I know that I have not personally done anything harmful to these millions of children that are being tortured and abused around the world, actions inspired by Capitalistic, White Supremacy, Patriarchical motives that are often justified by Christian beliefs. However, I do feel that the blood is on my hands. I wake up with this feeling daily. If I am not actively working to face the cruelty that has been present since the beginning of my country and doing what I can to change the reality here, my conscience does not rest.

It will take us coming together and acting in many different ways to address once and for all the horror of who we are as a country. All of us are required, those of humane conscience, the hearts of gold, the people who are genuinely all about freedom, equality, and LOVE. No one can opt out if we genuinely want to create a more humane world. And there are as many ways to participate as there are people, there is no one right strategy. If you’re still reading this, PLEASE don’t hear my words as saying — “you have to act in the ways I act.” That’s not it. But you do have to act — and find the ways that are right for you, for your family, for your abilities, for your current emotional state.

This is not an easy journey. May as many people as possible find the courage to step in, for real. May we be supported by one another as we do so. May we be motivated by, accountable to, and guided by love. May we truly feel our interconnectedness.

And if you feel inspired to do something and you don’t know what to do — one key step is to educate yourself about history. Use google. Understand the patterns that are repeating themselves right now.

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Do you feel this obligation calling to you?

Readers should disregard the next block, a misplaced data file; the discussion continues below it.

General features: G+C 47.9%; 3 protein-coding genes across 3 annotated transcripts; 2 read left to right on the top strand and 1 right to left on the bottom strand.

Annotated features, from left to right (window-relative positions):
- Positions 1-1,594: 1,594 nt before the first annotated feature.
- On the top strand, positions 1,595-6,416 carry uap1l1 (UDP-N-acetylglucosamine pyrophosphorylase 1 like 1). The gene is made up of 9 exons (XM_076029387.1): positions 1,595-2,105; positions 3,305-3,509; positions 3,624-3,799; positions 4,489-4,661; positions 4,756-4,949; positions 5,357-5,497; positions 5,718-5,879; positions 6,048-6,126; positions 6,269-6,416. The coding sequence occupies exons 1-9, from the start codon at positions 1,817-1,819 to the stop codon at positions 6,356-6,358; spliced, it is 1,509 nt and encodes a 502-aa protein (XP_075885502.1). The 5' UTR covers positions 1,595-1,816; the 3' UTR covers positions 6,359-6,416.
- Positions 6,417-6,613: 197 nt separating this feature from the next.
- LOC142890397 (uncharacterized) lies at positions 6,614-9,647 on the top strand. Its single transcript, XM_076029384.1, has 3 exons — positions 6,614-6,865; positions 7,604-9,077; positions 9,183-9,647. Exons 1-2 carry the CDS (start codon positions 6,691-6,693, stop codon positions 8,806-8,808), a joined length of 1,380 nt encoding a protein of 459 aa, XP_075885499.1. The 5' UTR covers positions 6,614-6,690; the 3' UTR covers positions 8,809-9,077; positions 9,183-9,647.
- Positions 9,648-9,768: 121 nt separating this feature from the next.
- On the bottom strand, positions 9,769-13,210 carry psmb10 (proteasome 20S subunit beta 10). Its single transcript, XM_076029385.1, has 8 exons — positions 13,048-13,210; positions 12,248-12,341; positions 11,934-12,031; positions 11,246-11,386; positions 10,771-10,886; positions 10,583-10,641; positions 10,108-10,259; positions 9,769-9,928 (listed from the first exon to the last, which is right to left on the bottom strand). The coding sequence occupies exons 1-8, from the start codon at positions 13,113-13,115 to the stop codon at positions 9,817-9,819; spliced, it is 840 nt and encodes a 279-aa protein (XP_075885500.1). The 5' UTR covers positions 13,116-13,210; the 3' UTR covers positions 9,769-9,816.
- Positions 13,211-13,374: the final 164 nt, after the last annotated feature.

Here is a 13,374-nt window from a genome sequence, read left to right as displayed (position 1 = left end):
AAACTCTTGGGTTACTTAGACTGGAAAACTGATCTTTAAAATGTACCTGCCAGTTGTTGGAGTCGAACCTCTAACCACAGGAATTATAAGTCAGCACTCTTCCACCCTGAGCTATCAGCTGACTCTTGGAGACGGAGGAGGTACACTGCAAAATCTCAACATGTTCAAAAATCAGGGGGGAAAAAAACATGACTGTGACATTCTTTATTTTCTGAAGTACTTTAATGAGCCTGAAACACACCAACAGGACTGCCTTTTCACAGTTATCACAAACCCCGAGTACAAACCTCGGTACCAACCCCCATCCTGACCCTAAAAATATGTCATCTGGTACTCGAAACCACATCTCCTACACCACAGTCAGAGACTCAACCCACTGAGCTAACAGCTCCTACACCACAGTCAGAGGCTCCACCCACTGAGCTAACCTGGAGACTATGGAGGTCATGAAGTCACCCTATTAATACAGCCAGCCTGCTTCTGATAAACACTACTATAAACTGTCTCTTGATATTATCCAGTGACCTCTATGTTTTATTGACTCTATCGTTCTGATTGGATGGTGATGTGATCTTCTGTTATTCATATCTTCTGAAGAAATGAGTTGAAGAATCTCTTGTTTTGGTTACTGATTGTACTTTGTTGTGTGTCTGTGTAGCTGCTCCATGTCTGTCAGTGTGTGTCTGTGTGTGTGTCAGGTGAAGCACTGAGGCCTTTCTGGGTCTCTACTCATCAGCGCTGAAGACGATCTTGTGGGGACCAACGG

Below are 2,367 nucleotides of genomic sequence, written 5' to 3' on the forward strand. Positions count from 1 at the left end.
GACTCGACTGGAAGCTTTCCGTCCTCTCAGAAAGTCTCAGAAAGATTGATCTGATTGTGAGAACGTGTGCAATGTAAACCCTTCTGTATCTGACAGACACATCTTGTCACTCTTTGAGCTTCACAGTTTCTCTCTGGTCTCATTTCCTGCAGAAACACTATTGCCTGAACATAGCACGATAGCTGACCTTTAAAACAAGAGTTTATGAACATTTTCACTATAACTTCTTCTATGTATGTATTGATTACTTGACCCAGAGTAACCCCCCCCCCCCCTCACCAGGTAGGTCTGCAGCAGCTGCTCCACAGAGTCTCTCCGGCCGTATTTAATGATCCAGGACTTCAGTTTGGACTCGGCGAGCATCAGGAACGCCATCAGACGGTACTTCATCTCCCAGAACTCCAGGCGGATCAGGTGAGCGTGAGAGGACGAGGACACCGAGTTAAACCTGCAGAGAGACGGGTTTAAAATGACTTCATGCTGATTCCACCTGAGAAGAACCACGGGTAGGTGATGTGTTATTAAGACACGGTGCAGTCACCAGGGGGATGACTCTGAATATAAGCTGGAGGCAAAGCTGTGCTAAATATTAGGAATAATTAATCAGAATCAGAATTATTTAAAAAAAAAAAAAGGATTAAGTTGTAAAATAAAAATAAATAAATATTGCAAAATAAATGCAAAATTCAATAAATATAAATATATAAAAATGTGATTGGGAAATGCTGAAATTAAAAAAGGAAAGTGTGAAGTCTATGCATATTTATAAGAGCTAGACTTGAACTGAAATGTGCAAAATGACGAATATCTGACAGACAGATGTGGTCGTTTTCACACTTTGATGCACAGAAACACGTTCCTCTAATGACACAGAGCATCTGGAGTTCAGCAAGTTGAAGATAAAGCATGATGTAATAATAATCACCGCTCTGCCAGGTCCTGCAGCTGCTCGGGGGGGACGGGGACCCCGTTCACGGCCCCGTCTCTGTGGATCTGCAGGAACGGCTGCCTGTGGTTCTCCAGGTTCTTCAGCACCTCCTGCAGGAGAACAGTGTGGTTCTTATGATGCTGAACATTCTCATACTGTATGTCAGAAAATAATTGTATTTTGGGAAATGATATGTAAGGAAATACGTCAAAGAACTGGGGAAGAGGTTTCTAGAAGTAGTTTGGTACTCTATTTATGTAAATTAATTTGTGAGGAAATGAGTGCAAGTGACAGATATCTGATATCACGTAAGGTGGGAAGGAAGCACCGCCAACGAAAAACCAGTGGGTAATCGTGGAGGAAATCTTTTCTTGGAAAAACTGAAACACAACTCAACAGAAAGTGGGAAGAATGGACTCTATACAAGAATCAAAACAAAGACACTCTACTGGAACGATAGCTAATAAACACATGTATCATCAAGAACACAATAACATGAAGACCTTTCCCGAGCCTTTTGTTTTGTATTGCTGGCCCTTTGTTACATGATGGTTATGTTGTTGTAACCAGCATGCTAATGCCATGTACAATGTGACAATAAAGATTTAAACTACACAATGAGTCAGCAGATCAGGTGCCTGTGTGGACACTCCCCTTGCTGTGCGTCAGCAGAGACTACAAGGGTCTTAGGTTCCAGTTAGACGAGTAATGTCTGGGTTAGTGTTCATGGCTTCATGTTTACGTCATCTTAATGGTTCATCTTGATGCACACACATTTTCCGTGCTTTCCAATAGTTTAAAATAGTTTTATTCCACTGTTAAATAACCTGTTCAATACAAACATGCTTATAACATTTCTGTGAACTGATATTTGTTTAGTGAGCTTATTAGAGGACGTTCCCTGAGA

What is needed to consciously host and work through tensions of race, power and privilege while honoring unity and diversity?

Last week I gathered with 40 practitioners of participatory hosting and facilitation around the above question. Some were like me, stepping into this space with aspects of this inquiry alive in our every day, every breath, burning scars and lighting up paths as we follow our devotion and respond to the world that is, and call to life worlds that could be. Others arrived holding the value of the question, but not necessarily feeling it burning as their own. Open to learning. Willing to support. Seeing the importance. Participating from the edges. But not necessarily their call.

And so it was asked — “What needs to shift in you for you to recognize that this IS your call?” ~ Maurice Stevens

Let me be clear, it was only white people who were on the edges.

For five days we wandered around this question, dove into it, felt the fire and discomfort at its hearth, retreated to the edges, asked and acted on “what can we do?”, shared stories, and sat with the inquiry with a spectrum of responses — awe, curiosity, timidness, courage, fear, pain, shame, anger, exhaustion, righteousness, warriorship, and so much more.

My reflections and learning will continue to reveal themselves. However, a question that is fiercely alive in me as I return home, emboldened from witnessing people in its struggle is — What needs to shift in you for you to recognize that fair and just treatment of other human beings is an obligation, a response-ability, that is calling to you?

My own learning edge is to hold with grace my own judgement about the fact that so many of us still need to be invited into this call, convinced of its importance, handled carefully as we wrestle with our ignorance and shame, pushed and nudged to pay attention to the impact on people’s lives and the history that laid the foundation for this moment we are currently living. I have been this person.

I am learning to accept the facts… make statements… name what I see… don’t try and teach… acknowledge where people are at or coming from… and do so with a clear grounding in myself — grounded in my prayers for wholeness, equality and justice, grounded in the reverence I have for the life and goodness in each human being, grounded in connection with the other, grounded in love, and grounded in my core, so as to not take reactions personally.

White Supremacy culture and white privilege are real. I will continue to see it and name it in myself and in others. This might feel painful and uncomfortable if you are not yet able to see what is being named. That’s okay. Please know that my intentions, the intentions of others who feel the burning of this call, is usually towards our collective liberation. The personal pains are because we want you on this journey with us. We feel the strength in our collective commitment.

We are stronger together. We are wiser together. We are in this together. Whether we like it or not.